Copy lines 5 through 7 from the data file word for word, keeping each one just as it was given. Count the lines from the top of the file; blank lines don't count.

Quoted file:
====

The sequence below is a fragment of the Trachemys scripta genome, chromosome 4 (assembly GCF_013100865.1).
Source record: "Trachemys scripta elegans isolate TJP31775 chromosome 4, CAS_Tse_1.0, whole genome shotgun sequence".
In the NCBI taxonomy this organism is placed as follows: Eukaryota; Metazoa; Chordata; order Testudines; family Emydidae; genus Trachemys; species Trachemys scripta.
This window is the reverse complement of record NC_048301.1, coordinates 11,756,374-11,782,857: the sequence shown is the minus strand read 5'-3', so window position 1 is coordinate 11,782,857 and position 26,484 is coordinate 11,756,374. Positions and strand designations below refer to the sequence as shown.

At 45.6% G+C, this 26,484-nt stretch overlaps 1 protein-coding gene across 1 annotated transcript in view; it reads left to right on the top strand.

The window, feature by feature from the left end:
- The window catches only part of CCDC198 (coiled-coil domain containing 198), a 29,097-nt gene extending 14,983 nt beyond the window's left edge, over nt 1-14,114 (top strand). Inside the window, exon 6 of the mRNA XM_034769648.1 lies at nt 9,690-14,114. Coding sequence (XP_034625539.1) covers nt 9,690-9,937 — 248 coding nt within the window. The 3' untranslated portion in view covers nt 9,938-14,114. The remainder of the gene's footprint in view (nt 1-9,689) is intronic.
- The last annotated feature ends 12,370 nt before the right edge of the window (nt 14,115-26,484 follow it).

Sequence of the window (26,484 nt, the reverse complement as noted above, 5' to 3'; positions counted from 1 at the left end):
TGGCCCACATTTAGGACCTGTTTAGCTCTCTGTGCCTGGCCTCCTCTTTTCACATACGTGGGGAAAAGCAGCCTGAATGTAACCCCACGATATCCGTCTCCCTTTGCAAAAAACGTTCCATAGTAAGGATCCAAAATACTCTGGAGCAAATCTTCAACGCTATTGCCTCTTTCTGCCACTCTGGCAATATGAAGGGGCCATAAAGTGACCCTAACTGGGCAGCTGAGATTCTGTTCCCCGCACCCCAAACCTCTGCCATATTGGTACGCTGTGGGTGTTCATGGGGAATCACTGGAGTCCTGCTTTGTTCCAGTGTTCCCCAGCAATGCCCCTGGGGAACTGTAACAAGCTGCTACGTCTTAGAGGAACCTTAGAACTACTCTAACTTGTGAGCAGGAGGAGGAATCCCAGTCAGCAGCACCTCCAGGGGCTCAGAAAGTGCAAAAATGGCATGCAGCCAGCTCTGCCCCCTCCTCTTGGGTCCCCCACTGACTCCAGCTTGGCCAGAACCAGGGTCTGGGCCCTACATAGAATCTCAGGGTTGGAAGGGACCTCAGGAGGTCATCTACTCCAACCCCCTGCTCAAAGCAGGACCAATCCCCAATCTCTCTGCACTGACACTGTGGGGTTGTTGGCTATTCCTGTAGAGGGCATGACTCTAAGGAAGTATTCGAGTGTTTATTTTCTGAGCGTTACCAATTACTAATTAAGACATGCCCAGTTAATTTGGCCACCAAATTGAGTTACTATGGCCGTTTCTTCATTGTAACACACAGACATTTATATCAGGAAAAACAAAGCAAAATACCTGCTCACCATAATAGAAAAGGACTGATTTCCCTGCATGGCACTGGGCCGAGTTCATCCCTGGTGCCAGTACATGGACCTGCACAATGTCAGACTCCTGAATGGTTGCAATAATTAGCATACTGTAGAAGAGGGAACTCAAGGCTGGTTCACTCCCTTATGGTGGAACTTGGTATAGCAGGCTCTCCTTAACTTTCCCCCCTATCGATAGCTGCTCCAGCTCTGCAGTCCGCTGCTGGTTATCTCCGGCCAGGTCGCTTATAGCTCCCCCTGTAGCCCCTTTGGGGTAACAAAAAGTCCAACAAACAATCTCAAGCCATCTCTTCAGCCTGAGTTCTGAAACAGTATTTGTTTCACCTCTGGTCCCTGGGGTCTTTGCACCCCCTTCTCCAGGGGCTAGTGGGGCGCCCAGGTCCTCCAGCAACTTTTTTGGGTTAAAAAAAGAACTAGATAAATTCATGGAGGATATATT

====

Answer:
At 45.6% G+C, this 26,484-nt stretch overlaps 1 protein-coding gene across 1 annotated transcript in view; it reads left to right on the top strand.

The window, feature by feature from the left end:
- The window catches only part of CCDC198 (coiled-coil domain containing 198), a 29,097-nt gene extending 14,983 nt beyond the window's left edge, over nt 1-14,114 (top strand). Inside the window, exon 6 of the mRNA XM_034769648.1 lies at nt 9,690-14,114. Coding sequence (XP_034625539.1) covers nt 9,690-9,937 — 248 coding nt within the window. The 3' untranslated portion in view covers nt 9,938-14,114. The remainder of the gene's footprint in view (nt 1-9,689) is intronic.